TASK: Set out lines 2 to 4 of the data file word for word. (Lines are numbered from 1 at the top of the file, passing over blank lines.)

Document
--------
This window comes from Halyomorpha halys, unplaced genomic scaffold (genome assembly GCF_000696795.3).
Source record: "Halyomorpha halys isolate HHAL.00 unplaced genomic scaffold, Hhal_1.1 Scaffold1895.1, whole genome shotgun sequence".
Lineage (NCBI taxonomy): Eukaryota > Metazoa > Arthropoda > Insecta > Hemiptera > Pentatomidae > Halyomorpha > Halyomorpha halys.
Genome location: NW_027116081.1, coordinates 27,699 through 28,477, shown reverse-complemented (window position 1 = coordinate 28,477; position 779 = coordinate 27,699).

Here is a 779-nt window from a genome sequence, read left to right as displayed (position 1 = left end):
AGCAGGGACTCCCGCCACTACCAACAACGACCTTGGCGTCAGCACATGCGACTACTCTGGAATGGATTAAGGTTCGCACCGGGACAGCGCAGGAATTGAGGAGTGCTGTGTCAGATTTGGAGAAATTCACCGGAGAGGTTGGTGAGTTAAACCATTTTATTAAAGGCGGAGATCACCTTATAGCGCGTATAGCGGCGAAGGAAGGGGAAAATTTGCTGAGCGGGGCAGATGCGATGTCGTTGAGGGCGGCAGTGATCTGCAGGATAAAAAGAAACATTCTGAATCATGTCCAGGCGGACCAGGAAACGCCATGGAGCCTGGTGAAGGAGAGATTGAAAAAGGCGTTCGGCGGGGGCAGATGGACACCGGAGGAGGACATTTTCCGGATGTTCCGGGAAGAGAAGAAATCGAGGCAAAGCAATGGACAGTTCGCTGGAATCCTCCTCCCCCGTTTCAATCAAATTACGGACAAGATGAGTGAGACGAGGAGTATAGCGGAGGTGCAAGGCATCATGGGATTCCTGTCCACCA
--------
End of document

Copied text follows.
Source record: "Halyomorpha halys isolate HHAL.00 unplaced genomic scaffold, Hhal_1.1 Scaffold1895.1, whole genome shotgun sequence".
Lineage (NCBI taxonomy): Eukaryota > Metazoa > Arthropoda > Insecta > Hemiptera > Pentatomidae > Halyomorpha > Halyomorpha halys.
Genome location: NW_027116081.1, coordinates 27,699 through 28,477, shown reverse-complemented (window position 1 = coordinate 28,477; position 779 = coordinate 27,699).